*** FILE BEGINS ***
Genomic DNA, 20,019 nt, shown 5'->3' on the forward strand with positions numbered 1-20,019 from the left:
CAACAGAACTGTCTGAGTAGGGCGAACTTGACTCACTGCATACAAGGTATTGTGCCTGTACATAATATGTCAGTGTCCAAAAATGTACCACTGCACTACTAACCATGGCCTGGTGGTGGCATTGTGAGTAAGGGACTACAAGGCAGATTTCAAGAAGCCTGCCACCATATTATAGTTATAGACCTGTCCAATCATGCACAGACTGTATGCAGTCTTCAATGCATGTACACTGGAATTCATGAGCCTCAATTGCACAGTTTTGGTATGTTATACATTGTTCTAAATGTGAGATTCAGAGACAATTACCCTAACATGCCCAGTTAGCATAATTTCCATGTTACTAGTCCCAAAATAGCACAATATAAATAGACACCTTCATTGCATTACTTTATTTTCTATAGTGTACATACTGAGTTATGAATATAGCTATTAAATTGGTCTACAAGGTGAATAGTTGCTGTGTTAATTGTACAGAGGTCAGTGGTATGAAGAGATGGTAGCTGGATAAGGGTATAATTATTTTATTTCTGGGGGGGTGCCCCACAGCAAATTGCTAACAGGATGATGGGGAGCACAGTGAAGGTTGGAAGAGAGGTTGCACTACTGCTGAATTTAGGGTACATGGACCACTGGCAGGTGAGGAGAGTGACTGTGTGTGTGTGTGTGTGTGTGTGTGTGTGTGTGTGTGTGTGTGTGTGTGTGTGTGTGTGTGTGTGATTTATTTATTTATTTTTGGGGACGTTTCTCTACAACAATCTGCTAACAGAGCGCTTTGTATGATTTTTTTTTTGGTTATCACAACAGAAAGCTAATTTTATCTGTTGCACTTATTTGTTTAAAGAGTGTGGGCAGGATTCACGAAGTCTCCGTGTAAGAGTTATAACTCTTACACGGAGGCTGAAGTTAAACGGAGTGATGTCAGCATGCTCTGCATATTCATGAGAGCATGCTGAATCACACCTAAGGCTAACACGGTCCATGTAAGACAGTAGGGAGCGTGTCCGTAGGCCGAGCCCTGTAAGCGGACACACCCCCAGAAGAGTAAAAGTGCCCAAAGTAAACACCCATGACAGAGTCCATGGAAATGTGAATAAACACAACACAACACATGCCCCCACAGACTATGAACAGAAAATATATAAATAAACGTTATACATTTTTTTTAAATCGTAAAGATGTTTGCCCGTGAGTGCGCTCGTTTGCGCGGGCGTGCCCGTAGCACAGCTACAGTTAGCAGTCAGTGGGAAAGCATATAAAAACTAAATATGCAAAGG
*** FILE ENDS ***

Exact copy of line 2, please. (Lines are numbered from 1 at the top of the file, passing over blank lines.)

CAACAGAACTGTCTGAGTAGGGCGAACTTGACTCACTGCATACAAGGTATTGTGCCTGTACATAATATGTCAGTGTCCAAAAATGTACCACTGCACTACTAACCATGGCCTGGTGGTGGCATTGTGAGTAAGGGACTACAAGGCAGATTTCAAGAAGCCTGCCACCATATTATAGTTATAGACCTGTCCAATCATGCACAGACTGTATGCAGTCTTCAATGCATGTACACTGGAATTCATGAGCCTCAATTGCACAGTTTTGGTATGTTATACATTGTTCTAAATGTGAGATTCAGAGACAATTACCCTAACATGCCCAGTTAGCATAATTTCCATGTTACTAGTCCCAAAATAGCACAATATAAATAGACACCTTCATTGCATTACTTTATTTTCTATAGTGTACATACTGAGTTATGAATATAGCTATTAAATTGGTCTACAAGGTGAATAGTTGCTGTGTTAATTGTACAGAGGTCAGTGGTATGAAGAGATGGTAGCTGGATAAGGGTATAATTATTTTATTTCTGGGGGGGTGCCCCACAGCAAATTGCTAACAGGATGATGGGGAGCACAGTGAAGGTTGGAAGAGAGGTTGCACTACTGCTGAATTTAGGGTACATGGACCACTGGCAGGTGAGGAGAGTGACTGTGTGTGTGTGTGTGTGTGTGTGTGTGTGTGTGTGTGTGTGTGTGTGTGTGTGTGTGTGTGTGTGATTTATTTATTTATTTTTGGGGACGTTTCTCTACAACAATCTGCTAACAGAGCGCTTTGTATGATTTTTTTTTTGGTTATCACAACAGAAAGCTAATTTTATCTGTTGCACTTATTTGTTTAAAGAGTGTGGGCAGGATTCACGAAGTCTCCGTGTAAGAGTTATAACTCTTACACGGAGGCTGAAGTTAAACGGAGTGATGTCAGCATGCTCTGCATATTCATGAGAGCATGCTGAATCACACCTAAGGCTAACACGGTCCATGTAAGACAGTAGGGAGCGTGTCCGTAGGCCGAGCCCTGTAAGCGGACACACCCCCAGAAGAGTAAAAGTGCCCAAAGTAAACACCCATGACAGAGTCCATGGAAATGTGAATAAACACAACACAACACATGCCCCCACAGACTATGAACAGAAAATATATAAATAAACGTTATACATTTTTTTTAAATCGTAAAGATGTTTGCCCGTGAGTGCGCTCGTTTGCGCGGGCGTGCCCGTAGCACAGCTACAGTTAGCAGTCAGTGGGAAAGCATATAAAAACTAAATATGCAAAGG